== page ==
Los Alamos National LaboratoryBradbury Science Museum
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Bradbury Science Museum

Artifact Placement and Storytelling

December's collections article.
November 30, 2019
Blast-gauge canister exhibit at the Bradbury Science Museum.

Blast-gauge canister exhibit at the Bradbury Science Museum.


  • Stacy Baker
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Exhibits in the Bradbury galleries tell many different stories about the Lab. Whether historical in nature or related to the Lab’s current mission and research, each of these visual accounts helps Museum visitors understand the Lab’s beginnings and how its early days continue to influence national security research at Los Alamos.

Each exhibit in the Museum chronicles a piece of the Lab’s story, with each of the three Museum galleries serving as a chapter in that story. The History Gallery leads viewers through the inception of the Manhattan Project to the end of World War II, while the Research Gallery focuses on current, leading-edge science happening at Los Alamos. The Defense Gallery brings together the Lab’s compelling history and ongoing research to help visitors to the Bradbury understand why research at Los Alamos remains an essential component of national security.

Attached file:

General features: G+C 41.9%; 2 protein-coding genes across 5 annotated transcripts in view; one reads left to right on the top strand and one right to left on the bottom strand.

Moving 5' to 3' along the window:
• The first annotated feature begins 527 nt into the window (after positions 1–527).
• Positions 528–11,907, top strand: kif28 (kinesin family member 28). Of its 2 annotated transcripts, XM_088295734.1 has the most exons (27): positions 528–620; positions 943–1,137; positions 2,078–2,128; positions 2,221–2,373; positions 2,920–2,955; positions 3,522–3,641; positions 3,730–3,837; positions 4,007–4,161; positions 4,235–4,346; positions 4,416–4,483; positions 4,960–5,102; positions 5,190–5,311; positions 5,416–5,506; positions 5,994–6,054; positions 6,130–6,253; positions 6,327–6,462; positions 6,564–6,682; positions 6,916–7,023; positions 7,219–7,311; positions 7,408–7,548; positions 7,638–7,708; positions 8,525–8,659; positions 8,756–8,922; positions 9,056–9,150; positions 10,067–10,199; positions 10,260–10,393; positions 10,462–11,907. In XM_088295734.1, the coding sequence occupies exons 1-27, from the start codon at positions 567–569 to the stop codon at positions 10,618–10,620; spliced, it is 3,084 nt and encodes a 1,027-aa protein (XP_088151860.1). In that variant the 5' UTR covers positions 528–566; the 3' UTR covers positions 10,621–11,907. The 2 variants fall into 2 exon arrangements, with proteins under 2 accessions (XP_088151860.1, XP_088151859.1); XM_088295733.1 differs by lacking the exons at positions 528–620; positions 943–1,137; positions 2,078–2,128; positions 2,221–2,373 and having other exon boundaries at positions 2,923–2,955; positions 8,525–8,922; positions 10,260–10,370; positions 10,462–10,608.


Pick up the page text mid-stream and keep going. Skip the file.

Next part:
Sharing these stories with visitors of all ages, from every country, and from all walks of life requires a layered approach to storytelling. Explanatory text, visually compelling graphics, and hands-on activities all contribute to that “A-ha!” moment for our visitors. Of particular value to storytelling at the Museum are the Manhattan Project–era artifacts, those tangible, thought-provoking pieces of history included in some of our exhibits.

Some artifacts act as the focal point of an exhibit, as is the case with the life-size models of Fat Man and Little Boy in the Defense Gallery. Other artifacts are used to add depth, context, and clarity to an exhibit’s overarching story, as is the case with the blast-gauge canister located next to those models of the world’s first atomic bombs.

August 6, 1945, when Little Boy was released from the Enola Gay, three blast-gauge canisters were released simultaneously from the Great Artiste, an instrument plane accompanying the Enola Gay. Designed to gather data about Little Boy’s energy yield, the parachuted canisters floated downward, capturing data about the explosion’s shock waves and transmitting it to scientific observers aboard the Great Artiste.

Of those three blast-gauge canisters, only one is known to have been recovered and remains in Hiroshima. However, at the Bradbury, visitors can examine a blast-gauge canister identical to those released back in 1945. The centerpiece of its own small exhibit, the canister complements the much larger models of the World War II nuclear weapons and adds depth and context to the story of events that happened over Hiroshima in 1945.

The Bradbury Science Museum invites you to visit our galleries and experience your own “A-ha!’ moment.